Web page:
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Posts Tagged ‘automotive’

Axiomtek tBOX100-838-FL Fanless Transportation Computer Features BNC Video & Audio Inputs for DVR Function

June 16th, 2017 No comments

Axiomtel tBOX100-838-FL is a fanless Bay Trail rugged embedded computer powered by an Intel Bay Trail-I E3845 processor with 5 BNC input ports for video and audio, and targeting vehicle, railway and marine markets.

Axiomtek tBOX100-838-FL rugged mini PC’s specifications:

  • SoC –  Intel Atom E3845 quad core Bay Trail-I processor @ up to 1.91 GHz with Intel HD graphics
  • System Memory – 4 GB DDR3L-1333
  • Storage – 1x 2.5” SATA slot up to 9.5mm, 1x mSATA connector, flash for AMI BIOS
  • Video Output – 1x VGA port
  • Video / Audio Input – 4x video in BNC connector, 1x audio in BNC connector
  • Connectivity – 2x M12 A-coded GbE LAN or 2x RJ-45 GbE LAN (via Intel i210)
  • Serial – 1x RS-232/422/485 (DB9)
  • USB – 2x USB 2.0 port
  • Expansion – 1x Full-size PCIe Mini Card with mSATA; 1x SIM card slot
  • Misc – 1x remote switch; 1x reset button; watchdog timer; 6x status LEDs
  • Power Supply – 9 to 36 VDC via 1x M12 DC power input or 1x Phoenix DC power input; typical: 12/24VDC
  • Enclosure
    • Dimensions – 163.8 x 108 x 44 mm
    • Aluminum extrusion and heavy-duty steel
    • 4x antenna opening
  • Weight – 770 grams
  • Temperature Range
    • -40°C ~ +70°C with SSD
    • -25°C ~ +55°C with HDD
  • Relative Humidity – 5% ~ 95%, non-condensing
  • Vibration
    • 3 Grms w/ SSD (5-500Hz, X, Y, Z direction; random)
    • 1 Grms w/ HDD (5-500Hz, X, Y, Z direction; random)
  • Shock – Complies with EN 61373 section 10 table 3 category 1 class A and class B up to 5 Grms (30ms, ±X/Y/Z direction)
  • Certifications – CE (Class A), E-Mark, ISO 7637 certified; EN 50155, EN 50121, and DNV 2.4, IEC 60945 compliance

The mini PC supports Windows 10, WE8S, WES 7, Linux, and VxWorks7 operating systems, and can be mounted to a wall or a DIN rail.

The picture above shows Ethernet and power connector option with waterproof M12 connectors (option 1) better suited for marine application, or in any situation where you’d need some waterproofness. The company also mentions a mini PCIe DVR capture card without much details likely to be used with the BNC connectors.

The computer is expected to become available in mid August 2017. More details may be found in the product page.

Marvell 88W8987xA Wireless SoC Supports 802.11ac & 802.11p WiFi, Bluetooth 5 for V2X & IVI Automotive Applications

June 15th, 2017 No comments

Marvell has introduced the new 88W8987xA wireless chip with 802.11ac, 802.11p and Bluetooth 5 Connectivity for V2X (Vehicle-to-Everything) and IVI (In-Vehicle Infotainment) automotive applications such as Dedicated Short Range Communications (DSRC) systems, and secure wireless Gateway systems.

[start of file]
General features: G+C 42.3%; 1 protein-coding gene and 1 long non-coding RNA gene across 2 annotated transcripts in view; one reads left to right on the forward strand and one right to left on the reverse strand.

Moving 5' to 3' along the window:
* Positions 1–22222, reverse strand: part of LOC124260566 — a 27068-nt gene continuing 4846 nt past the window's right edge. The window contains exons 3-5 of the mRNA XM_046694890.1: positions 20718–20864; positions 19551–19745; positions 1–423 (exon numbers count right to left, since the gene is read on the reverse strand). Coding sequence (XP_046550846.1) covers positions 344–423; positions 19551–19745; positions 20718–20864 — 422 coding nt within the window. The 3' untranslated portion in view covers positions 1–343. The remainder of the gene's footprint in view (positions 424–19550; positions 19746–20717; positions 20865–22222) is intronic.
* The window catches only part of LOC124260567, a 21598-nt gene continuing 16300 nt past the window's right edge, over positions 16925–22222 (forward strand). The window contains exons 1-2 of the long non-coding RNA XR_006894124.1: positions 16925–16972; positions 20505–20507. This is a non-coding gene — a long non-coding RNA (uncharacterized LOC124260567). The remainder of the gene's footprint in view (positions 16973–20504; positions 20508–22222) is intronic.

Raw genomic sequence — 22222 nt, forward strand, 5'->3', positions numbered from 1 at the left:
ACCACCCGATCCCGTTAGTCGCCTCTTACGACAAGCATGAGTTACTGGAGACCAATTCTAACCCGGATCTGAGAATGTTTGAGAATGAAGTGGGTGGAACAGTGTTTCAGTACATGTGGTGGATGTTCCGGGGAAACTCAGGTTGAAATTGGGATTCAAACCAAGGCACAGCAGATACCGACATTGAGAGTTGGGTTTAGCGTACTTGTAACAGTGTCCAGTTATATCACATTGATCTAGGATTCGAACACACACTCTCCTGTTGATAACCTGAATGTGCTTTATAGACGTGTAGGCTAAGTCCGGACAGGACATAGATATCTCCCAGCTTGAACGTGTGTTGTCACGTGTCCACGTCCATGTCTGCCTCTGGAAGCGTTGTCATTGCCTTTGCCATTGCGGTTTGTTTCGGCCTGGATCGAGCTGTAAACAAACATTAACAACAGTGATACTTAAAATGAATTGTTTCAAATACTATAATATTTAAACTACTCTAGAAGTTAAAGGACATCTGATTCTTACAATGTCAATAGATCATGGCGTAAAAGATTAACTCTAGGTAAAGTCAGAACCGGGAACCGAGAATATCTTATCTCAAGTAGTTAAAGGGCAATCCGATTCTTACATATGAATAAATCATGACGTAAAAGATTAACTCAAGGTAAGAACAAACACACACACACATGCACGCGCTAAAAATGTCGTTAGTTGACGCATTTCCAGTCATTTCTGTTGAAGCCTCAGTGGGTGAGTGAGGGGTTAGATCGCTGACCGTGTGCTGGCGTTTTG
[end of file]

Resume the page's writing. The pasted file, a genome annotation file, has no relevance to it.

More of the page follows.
Key features of Marvell 88W8987xA family:

  • Connectivity
    • WiFI – IEEE 802.11ac (wave2) up to 433 Mbps / IEEE 802.11p WAVE (Wireless Access in Vehicular Environments) / 1609.x
    • Bluetooth 5 including Bluetooth Low Energy Angle of Arrival and Departure (AoA/AoD)
    • 2x antenna configuration for Wi-Fi/Bluetooth coexistence
  • Host Interfaces – SDIO 3.0 interface (4-bit SDIO and 1-bit SDIO) @ up to 208 MHz;  high-Speed UART interface (for Bluetooth only)
  • Audio Interfaces – Digital audio interfaces (PCM)
  • Temperature Range – -40°C to +105°C (AEC-Q100 Grade 2 Qualification)
  • Package – pin 8×8 mm QFN with wettable flanks

Click to Enlarge

The family now includes three pin-to-pin compatible SoCs:

  • 88W8987A with 802.11ac + Qualified Bluetooth 5 Functionality
  • 88W8987PA with 802.11p + Qualified Bluetooth 5 Functionality
  • 88W8987SA with switchable 802.11ac/802.11p + Qualified Bluetooth 5 Functionality

The first time I read the SoC supported 802.11p, I though it might be a typo, but it’s just another WiFi standard specifically designed for automotive applications operating in the 5.9GHz range as explained on Wikipedia:

IEEE 802.11p is an approved amendment to the IEEE 802.11 standard to add wireless access in vehicular environments (WAVE), a vehicular communication system. It defines enhancements to 802.11 (the basis of products marketed as Wi-Fi) required to support Intelligent Transportation Systems (ITS) applications. This includes data exchange between high-speed vehicles and between the vehicles and the roadside infrastructure, so called V2X communication, in the licensed ITS band of 5.9 GHz (5.85-5.925 GHz). IEEE 1609 is a higher layer standard based on the IEEE 802.11p.[1] It is also the base of a European standard for vehicular communication known as ETSI ITS-G5.

88W8987xA drivers are readily available for the Android, Linux and QNX drivers are available for 88W8987xA, and the family of SoC is sampling today, with mass production starting in Q4 2017.

Via eeNews Europe

Solar Powered CAREUD U800WF Monitoring System Checks Your Car’s Tires Pressure

April 4th, 2017 1 comment

Every few months, we inflate (or deflate) our car tires at the gas station to match the pressures for front and rear tires given by the manufacturer. But if you want to make sure the pressures are always at their optimal levels, or close to it CAREUD U800WF pressure monitoring system might be a useful little gadget.

The monitor that you can place on your dashboard comes with the following specifications: